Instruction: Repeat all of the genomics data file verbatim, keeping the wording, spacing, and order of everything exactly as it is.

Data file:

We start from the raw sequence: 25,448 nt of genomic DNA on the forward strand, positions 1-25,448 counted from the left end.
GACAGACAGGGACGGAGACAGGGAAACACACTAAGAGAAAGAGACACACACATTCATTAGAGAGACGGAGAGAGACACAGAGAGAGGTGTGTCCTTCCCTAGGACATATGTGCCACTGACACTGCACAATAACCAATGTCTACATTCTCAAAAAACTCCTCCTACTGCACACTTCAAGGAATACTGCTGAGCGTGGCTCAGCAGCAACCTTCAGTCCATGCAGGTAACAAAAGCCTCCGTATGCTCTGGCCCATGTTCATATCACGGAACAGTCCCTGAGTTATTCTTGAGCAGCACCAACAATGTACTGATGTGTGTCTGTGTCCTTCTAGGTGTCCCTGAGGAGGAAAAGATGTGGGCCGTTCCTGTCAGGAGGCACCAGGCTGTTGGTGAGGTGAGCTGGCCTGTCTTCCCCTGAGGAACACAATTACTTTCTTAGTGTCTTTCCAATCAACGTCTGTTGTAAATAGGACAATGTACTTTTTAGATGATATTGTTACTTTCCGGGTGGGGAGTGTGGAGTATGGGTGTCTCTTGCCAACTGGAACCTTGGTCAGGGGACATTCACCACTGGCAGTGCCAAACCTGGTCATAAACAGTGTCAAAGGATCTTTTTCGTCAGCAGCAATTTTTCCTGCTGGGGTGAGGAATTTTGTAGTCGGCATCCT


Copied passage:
We start from the raw sequence: 25,448 nt of genomic DNA on the forward strand, positions 1-25,448 counted from the left end.
GACAGACAGGGACGGAGACAGGGAAACACACTAAGAGAAAGAGACACACACATTCATTAGAGAGACGGAGAGAGACACAGAGAGAGGTGTGTCCTTCCCTAGGACATATGTGCCACTGACACTGCACAATAACCAATGTCTACATTCTCAAAAAACTCCTCCTACTGCACACTTCAAGGAATACTGCTGAGCGTGGCTCAGCAGCAACCTTCAGTCCATGCAGGTAACAAAAGCCTCCGTATGCTCTGGCCCATGTTCATATCACGGAACAGTCCCTGAGTTATTCTTGAGCAGCACCAACAATGTACTGATGTGTGTCTGTGTCCTTCTAGGTGTCCCTGAGGAGGAAAAGATGTGGGCCGTTCCTGTCAGGAGGCACCAGGCTGTTGGTGAGGTGAGCTGGCCTGTCTTCCCCTGAGGAACACAATTACTTTCTTAGTGTCTTTCCAATCAACGTCTGTTGTAAATAGGACAATGTACTTTTTAGATGATATTGTTACTTTCCGGGTGGGGAGTGTGGAGTATGGGTGTCTCTTGCCAACTGGAACCTTGGTCAGGGGACATTCACCACTGGCAGTGCCAAACCTGGTCATAAACAGTGTCAAAGGATCTTTTTCGTCAGCAGCAATTTTTCCTGCTGGGGTGAGGAATTTTGTAGTCGGCATCCT